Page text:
What is Cognitive Behavioural Therapy?
Cognitive Behavioural Therapy (CBT) is an evidence-based psychotherapy that focuses on the notion that thoughts, feelings, what we do, and how our bodies feel, are all connected. If we change or modify one of these areas, we will alter all the others.
When an individual feels anxious or worried, they often fall into patterns of thinking and responding which can worsen how they feel. CBT works to help an individual notice and change problematic thinking styles or behaviour patterns so mood can be elevated. CBT therapy is effectively delivered through different platforms, online, via audio call or in-person.
CBT is a collaborative therapy, an individual works alongside their Psychotherapist/Psychologist closely, looking at how they think (cognitions) alongside what they do or do not do (behaviours). Specific value driven goals are created that act like a compass for treatment. To assist with creating specific goals, it is helpful to ask oneself, ‘what would I be doing differently, if this problem were not taking up so much of my time?’ ‘If this problem were not an issue, how would I be living my life?’
It is important to recognise that not all Psychotherapists or Psychologists are specialised in CBT. The British Association of Behavioural Cognitive Psychotherapists (BABCP) is a governing body which holds a register of clinicians who hold a full licence and meet the criteria to practise CBT.
You can make contact with a BABCP accredited CBT Psychotherapist here (London based, online and in-person home visits available)
Why choose CBT?
CBT is embodied in research and evidence based. A significant amount of research is available that shows CBT, when delivered correctly, leads to significant improvement in functioning and quality of life. In many studies, CBT has been demonstrated to be more effective than other forms of psychological therapy alongside psychiatric medications. CBT uses evidence-based practice to that integrates the best available research, to offer individuals treatment recommendations which offers the maximum chance of benefit and minimum risk of harm (American Psychological Association, 2005)
The National Institute for Clinical Care and Excellence (NICE) is a national body which provides guidance on receiving quality care for health. CBT is recommended as the first therapy of choice for many different mental health conditions.
A CBT assessment is a good place to start, this is a space where questions about therapy can be answered, and a conclusion drawn if an individual is suitable for this form of therapy. CBT can be delivered effectively online, via phone or in-person. You can schedule an assessment to see whether you are suitable to receive CBT therapy (based in South London, therapy offered worldwide) with an accredited Psychotherapist by making contact
The benefits of CBT therapy include:
- Recognising distorted thinking more quickly
- Developing effective problem-solving skills
- Remaining calm in the face of difficult circumstances
- Gaining distance from negative thinking
- Understanding that thoughts do not have to dictate behaviours.
- Improving communication skills
- Better managing strong emotional reactions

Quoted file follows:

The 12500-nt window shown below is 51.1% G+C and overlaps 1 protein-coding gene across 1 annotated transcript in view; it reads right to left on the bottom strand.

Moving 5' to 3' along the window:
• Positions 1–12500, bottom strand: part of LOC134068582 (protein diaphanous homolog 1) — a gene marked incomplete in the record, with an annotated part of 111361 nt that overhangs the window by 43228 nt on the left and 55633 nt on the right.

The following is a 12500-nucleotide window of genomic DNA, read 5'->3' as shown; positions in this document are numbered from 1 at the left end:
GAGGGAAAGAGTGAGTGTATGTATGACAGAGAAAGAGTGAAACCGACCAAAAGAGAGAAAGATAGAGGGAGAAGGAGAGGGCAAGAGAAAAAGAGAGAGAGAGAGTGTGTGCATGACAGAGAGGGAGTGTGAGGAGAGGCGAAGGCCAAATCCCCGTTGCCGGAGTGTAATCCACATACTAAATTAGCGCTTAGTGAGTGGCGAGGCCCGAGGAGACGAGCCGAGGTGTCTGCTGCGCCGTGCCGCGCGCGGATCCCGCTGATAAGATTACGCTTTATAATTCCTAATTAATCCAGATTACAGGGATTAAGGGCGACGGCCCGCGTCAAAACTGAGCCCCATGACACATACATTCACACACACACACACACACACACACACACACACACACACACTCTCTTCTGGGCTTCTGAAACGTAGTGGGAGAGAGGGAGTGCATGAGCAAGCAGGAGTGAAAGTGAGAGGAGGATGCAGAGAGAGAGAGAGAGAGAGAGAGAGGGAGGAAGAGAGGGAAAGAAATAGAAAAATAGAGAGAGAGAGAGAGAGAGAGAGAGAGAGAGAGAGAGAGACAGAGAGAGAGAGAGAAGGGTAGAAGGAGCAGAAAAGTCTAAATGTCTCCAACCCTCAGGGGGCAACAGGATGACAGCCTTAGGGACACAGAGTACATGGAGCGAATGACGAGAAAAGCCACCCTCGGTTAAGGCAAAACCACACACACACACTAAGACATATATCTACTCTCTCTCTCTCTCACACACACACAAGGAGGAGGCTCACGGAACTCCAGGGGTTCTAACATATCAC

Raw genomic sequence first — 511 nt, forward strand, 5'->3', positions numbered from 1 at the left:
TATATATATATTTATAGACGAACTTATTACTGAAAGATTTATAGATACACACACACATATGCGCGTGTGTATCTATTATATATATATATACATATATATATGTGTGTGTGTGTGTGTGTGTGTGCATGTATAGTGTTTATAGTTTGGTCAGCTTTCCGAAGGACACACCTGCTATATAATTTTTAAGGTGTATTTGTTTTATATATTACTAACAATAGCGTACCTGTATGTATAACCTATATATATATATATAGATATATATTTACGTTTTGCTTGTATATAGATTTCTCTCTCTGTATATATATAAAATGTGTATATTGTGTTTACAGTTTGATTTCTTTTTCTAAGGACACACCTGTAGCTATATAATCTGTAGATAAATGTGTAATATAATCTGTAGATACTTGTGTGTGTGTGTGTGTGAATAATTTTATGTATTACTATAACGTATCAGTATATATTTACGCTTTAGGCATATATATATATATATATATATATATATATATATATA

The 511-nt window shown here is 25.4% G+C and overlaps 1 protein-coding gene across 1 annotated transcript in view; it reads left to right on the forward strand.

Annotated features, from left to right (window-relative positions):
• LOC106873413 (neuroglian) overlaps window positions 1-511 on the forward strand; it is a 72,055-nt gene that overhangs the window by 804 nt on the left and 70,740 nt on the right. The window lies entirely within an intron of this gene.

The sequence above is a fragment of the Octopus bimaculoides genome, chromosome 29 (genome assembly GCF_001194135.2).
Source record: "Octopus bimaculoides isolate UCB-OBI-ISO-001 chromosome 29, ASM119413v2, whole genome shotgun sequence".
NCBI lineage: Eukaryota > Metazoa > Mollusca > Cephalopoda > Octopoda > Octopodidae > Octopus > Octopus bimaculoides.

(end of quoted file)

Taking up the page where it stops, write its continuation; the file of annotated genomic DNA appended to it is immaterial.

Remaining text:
- Shifting reactions to emotional triggers
- Practising more rational thought processes
- Strengthening self-esteem and self-confidence
- Managing the symptoms of mental health conditions
Am I suitable for CBT?
CBT therapy is commonly used to effectively treat Depression, Anxiety, and stress.
The National Institute for Clinical care and Excellence (NICE) recommend CBT as the first point of treatment for the following:
What can I expect?
The number of CBT sessions needed depends on what is happening for the individual and complexity of the problem. Typically, people will require between six and twenty weekly sessions. Sessions can vary in length but will normally be 60 minutes. Sometimes sessions will be longer, for example when conducting exposure work, (exposure response prevention) for OCD.
CBT is mainly concerned with how we think and act now, although at times our current difficulties are related to things which have happened in our past, and so these might also be part of what is discussed in session.
Value driven goals for therapy are set together with the therapist after talking things through to properly understand the problem.
CBT therapy for stress, depression, or anxiety is effective when delivered by an accredited practitioner who has expertise in the area an individual is struggling with. CBT is not suitable for all problems or individuals. Other forms of therapy can be more suitable such as Compassion Focused Therapy and EMDR which can be discussed in assessment.
To schedule an assessment with an accredited fully licensed private CBT Therapist based in London, offering in-person at home treatment or online, please click here. You can also send enquiries via email: email@example.com
Additional websites and useful information
The BABCP website includes information about CBT www.babcp.com
The National Institute of Clinical care and Excellence guidelines for mental health and behavioural disorders.
American Psychological Association Presidential Task Force on Evidence-Based Practice. (2005). Report of the 2005 presidential task force on evidence-based practice. Washington, DC: American Psychological Society.
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